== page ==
Charlie Major – Minor change of plans
By the time Charlie Major released his third album in 1997, he had come to expect respect. After selling over 300,000 albums, charting 10 hit singles and collecting three Junos (Canada’s Grammy equivalent), he was Canada’s king of new country. What more could a big record label hope for?
Major quickly found out, through a sequence of events that ultimately led to his departure from the Canadian division of multinational BMG and his signing to the small-but-respected Dead Reckoning label for his new album, 444.
When Major’s third, ironically-titled record Everything’s Alright was released, BMG Canada had undergone a cabinet shuffle. Everything was not all right. “[The label] all of a sudden came in and wanted me to be something they thought I should be,” Major says. “Why the hell do you want to come in and fuck with it? But they said: ‘We think we can do better if you do what we say.'”
Major says the label’s commitment was glacial, which made the relatively modest showing of Everything’s Alright inexorable. “They are the ones who submarined the third album,” he charges. He asked for and received a release from BMG. “They were happy to be rid of me.”
BMG Canada vice-president of A&R Keith Porteous zealously disputes Major’s account, saying that for his proposed fourth album, the label had simply asked the singer to record in Canada (not Nashville, as was Major’s practice), on a budget more in line with his reduced record sales. “[Major] wanted a limousine record deal with a town car career,” says Porteous, adding that the people at BMG who helped Major build up his career have been bruised by his criticism. “I think it shows a lack of respect and a lack of accountability on his part.”
After an 18-month hiatus, Major turned to Dead Reckoning for 444 (the title refers to Major’s fourth album, released when he is 44 years old). It’s another showcase for Major’s plain-spoken, mature brand of rootsy rock, short on the flash so esteemed by modern Nashville but long on unassuming arrangements nesting honest, grown-up themes. It’s an increasingly common twist on the typical career arc: Rather than graduating through indie-land to the high-stakes promise of a big label, Major has gone the other way.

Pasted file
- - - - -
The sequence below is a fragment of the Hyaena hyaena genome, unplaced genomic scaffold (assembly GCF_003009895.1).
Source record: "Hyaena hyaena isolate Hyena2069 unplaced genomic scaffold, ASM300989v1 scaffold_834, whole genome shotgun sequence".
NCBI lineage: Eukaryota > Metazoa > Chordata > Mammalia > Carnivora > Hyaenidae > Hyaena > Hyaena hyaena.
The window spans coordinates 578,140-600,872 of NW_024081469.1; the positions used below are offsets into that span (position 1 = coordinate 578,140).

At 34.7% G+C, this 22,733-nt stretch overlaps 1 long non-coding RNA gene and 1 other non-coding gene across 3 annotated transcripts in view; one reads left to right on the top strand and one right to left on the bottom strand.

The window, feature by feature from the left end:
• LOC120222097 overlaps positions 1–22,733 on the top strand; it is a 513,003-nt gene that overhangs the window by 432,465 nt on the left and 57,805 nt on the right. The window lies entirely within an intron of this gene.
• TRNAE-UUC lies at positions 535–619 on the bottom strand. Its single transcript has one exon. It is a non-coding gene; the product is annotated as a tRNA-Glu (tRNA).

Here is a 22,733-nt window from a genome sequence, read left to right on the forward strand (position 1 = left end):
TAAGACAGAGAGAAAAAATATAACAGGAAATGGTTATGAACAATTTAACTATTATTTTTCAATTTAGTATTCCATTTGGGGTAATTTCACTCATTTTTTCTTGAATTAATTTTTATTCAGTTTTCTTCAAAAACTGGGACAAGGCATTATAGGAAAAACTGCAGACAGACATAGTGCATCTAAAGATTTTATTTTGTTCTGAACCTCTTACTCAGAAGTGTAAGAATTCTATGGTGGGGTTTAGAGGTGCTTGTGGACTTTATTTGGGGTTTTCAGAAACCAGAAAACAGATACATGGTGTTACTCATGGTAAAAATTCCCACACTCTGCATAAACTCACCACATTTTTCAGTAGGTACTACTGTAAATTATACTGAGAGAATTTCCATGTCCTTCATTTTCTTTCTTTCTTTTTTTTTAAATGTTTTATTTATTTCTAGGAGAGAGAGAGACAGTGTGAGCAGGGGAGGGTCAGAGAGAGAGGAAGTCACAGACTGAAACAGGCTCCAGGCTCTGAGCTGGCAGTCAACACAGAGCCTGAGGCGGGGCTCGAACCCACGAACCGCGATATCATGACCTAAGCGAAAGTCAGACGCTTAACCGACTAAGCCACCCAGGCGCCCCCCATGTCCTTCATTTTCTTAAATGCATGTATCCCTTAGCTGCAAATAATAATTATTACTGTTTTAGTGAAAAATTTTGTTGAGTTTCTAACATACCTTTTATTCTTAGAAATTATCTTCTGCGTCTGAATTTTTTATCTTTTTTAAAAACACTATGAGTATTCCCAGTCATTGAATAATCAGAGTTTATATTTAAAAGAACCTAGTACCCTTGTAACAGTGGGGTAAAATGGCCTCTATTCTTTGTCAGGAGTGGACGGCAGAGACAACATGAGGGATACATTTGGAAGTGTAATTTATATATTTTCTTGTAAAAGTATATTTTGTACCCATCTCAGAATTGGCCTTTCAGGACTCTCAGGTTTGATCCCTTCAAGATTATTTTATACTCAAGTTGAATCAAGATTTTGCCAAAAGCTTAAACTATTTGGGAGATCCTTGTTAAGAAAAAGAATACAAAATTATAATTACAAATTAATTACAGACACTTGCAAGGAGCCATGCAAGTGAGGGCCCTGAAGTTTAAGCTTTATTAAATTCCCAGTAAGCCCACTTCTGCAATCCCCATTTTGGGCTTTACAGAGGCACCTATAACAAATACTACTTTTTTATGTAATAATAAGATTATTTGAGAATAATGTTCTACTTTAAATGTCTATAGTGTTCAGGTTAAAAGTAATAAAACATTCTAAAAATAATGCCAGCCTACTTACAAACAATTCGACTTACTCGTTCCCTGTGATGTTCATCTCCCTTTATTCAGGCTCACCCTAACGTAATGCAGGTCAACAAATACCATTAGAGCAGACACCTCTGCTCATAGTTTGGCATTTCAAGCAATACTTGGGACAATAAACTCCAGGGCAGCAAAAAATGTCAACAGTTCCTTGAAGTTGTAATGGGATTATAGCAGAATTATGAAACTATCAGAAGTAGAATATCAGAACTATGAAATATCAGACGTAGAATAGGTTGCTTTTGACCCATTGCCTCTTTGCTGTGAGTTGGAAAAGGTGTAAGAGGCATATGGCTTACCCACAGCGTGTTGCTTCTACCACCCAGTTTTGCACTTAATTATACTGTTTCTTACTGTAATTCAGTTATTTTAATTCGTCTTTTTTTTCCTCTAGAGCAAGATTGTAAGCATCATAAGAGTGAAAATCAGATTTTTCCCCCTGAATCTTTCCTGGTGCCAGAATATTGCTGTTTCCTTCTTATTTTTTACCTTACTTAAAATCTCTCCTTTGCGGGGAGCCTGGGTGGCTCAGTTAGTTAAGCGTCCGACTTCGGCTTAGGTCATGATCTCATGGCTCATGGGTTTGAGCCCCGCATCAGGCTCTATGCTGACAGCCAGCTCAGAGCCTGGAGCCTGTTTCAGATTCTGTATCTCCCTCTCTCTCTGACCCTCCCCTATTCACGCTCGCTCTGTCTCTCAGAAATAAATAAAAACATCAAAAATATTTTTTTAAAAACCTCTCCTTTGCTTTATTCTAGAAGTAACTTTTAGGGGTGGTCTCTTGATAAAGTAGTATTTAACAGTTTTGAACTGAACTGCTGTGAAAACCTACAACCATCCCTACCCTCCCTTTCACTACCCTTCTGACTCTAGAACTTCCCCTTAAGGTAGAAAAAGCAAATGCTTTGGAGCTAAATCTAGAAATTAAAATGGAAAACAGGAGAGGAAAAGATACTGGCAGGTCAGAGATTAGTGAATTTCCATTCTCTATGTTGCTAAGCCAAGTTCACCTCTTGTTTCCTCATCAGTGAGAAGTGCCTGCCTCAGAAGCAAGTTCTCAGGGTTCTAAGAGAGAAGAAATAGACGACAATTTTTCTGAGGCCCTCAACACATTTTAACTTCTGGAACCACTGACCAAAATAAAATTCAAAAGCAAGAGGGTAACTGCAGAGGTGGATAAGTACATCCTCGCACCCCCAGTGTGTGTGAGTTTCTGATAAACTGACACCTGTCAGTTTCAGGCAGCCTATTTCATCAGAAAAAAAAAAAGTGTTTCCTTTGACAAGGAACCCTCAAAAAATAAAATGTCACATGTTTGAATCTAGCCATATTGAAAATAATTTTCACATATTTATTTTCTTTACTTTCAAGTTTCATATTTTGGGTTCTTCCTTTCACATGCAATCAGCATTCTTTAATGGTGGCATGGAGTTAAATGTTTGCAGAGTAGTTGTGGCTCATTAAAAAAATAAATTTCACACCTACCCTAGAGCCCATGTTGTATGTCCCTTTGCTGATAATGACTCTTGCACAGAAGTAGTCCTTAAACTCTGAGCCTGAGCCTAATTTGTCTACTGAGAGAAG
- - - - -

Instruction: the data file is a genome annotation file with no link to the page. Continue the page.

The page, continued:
“With Dead Reckoning, people are offering suggestions, and at least you know it is not coming from an ignorant point of view, or a marketing point of view. It is just coming from a musical point of view,” he says.
Major grew up as a fan of the country rock of Poco and Emmylou Harris. “I was never a traditionalist. I never knew who Lefty Frizzell was,” he says. After playing Ottawa-area bars, he received an unlikely break: A friend tried to slip a tape of his songs backstage to Willie Nelson at an Ottawa show. The cassette ended up in the hands of a bus driver, who instead got it to the show’s opener, Ricky Van Shelton. Soon, Van Shelton was on the phone, pledging to cover Major’s “Backroads”, which went on to be one of the most played songs of 1990.
Sanguine with that success, Major chased a deal of his own. His 1993 BMG debut, The Other Side, became a triumph in Canada, powered by the single “I’m Gonna Drive You Out Of My Mind”. He built on that conquest with 1995’s Lucky Man, but a couple of attempts at launching a career in the States fizzled. By Everything’s Alright, he was ready to bail. “With a major label, you get the big bang out of the box for marketing, and then it dwindles very quickly,” he says. “With Dead Reckoning, it is more of a slow burn, and I kind of like that.”